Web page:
The Maryland legislature has taken steps towards strengthening its ongoing community solar pilot program, passing a pair of bills targeted at increasing the amount of eligible projects, and increasing the incentive for such projects to be developed.
The first of the two is HB 1039, which exempts community solar projects from both county and municipal corporate property taxes, so long as the 50% of the electricity generated by the projects go to serve low- to moderate-income individuals and families at a rate which is at least 20% lower than the base electricity rate that these customers would be paying otherwise.
As it stands, 30% of the pilot program capacity is still set aside for low-to-moderate income customers wishing to participate and another 30% is set aside for project development on brownfield sites.
The bill also establishes additional tax incentives for the development of agrivoltaic community solar projects on rooftops, brownfields, landfills, and clean fills. Agrivoltaic projects are those which dual-use a plot of land to house both a solar installation and agriculture, and have been described by Chad Higgins, an associate professor in Oregon State’s College of Agricultural Sciences as a “rare chance for true synergy: more food, more energy, lower water demand, lower carbon emissions, and more prosperous rural communities.”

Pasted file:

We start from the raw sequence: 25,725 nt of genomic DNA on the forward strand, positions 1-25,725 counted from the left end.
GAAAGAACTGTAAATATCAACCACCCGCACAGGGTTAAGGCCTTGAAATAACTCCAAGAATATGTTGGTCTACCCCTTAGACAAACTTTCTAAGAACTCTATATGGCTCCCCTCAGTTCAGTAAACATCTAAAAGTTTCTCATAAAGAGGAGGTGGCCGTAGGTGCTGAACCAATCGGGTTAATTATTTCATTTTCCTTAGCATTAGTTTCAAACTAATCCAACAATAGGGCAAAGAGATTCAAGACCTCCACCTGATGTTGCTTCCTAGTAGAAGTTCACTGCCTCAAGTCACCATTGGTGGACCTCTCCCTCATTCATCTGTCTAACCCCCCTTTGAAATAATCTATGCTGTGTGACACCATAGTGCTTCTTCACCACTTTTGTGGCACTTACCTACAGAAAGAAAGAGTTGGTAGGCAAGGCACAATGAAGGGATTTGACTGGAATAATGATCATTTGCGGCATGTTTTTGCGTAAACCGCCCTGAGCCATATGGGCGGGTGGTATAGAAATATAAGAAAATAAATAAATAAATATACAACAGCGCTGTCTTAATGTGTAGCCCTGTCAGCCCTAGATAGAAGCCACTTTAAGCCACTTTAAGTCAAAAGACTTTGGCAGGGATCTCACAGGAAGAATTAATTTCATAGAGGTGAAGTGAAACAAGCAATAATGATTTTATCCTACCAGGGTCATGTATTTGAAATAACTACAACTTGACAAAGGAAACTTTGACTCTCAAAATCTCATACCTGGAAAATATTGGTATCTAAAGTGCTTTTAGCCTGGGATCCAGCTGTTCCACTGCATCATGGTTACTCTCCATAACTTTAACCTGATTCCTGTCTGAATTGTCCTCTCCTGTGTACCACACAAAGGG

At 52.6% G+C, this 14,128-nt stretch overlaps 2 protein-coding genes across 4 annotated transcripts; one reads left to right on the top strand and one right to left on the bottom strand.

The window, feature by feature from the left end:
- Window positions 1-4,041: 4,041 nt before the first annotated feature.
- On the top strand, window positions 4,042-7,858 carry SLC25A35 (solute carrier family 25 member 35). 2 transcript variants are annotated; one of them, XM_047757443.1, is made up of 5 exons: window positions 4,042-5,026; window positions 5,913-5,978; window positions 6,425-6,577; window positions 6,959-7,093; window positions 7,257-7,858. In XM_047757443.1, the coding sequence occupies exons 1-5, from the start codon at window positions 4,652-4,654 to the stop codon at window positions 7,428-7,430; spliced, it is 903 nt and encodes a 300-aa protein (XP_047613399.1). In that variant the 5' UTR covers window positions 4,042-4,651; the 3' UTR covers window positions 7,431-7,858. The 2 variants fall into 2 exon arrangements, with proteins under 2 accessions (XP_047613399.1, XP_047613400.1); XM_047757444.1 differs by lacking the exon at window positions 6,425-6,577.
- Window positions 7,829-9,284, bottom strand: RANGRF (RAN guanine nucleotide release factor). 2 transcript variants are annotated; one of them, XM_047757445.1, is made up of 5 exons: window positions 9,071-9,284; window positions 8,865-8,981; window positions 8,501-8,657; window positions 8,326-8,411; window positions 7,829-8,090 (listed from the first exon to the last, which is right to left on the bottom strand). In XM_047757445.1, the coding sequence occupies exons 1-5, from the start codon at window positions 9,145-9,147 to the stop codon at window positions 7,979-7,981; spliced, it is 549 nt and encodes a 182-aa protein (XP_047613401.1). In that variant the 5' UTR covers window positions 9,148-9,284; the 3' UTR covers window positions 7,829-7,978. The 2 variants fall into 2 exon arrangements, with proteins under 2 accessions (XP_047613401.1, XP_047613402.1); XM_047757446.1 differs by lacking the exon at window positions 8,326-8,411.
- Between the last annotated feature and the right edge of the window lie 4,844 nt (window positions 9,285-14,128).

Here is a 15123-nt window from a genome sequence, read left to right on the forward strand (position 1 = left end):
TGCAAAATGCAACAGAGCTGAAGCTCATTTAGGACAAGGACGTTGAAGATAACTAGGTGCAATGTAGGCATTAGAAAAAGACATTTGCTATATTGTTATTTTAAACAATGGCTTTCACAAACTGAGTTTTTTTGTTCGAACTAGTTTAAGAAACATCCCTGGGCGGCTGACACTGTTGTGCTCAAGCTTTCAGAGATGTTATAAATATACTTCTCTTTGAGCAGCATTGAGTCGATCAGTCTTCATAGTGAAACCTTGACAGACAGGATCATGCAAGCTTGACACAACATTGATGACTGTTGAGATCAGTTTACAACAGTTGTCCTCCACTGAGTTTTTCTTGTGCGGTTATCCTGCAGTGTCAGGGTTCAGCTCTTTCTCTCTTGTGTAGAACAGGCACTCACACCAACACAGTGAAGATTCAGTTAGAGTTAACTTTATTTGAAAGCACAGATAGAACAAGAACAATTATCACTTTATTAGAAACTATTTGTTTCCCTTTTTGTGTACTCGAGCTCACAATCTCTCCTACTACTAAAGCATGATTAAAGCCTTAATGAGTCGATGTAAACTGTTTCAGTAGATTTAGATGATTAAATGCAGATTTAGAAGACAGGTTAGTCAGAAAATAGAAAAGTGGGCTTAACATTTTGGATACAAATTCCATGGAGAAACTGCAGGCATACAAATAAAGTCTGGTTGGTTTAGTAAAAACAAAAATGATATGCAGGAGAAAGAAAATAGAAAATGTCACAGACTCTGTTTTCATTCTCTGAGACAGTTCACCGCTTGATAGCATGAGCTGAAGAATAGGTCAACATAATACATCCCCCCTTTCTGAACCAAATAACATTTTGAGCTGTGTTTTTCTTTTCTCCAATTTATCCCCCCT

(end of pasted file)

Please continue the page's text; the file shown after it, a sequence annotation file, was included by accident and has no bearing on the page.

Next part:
The other bill, HB 440, will expand the maximum capacity of a permitted community solar project from 2 MW to 5 MW, while also reducing the land requirements for siting projects. This provision pertains to projects developed on multiple, contiguous lots, rather than opening up new types of land zones for development.
“HB 1039 and HB 440 send a signal to the community solar industry that Maryland welcomes the private sector as a way to inject capital into grid modernization and build a new energy market that can bolster the state’s economy,” said Leslie Elder, Mid-Atlantic director for the Coalition for Community Solar Access. “We thank the Maryland General Assembly for passing these bills and Governor Hogan for his support.”
The bills both build on regulatory action from 2021, which expanded the program to allow community solar to power the equivalent of an additional 6,840 Maryland homes, while also allowing community solar projects to be built on clean-fill construction sites, transforming previously unusable industrial locations into clean solar energy generation sites.
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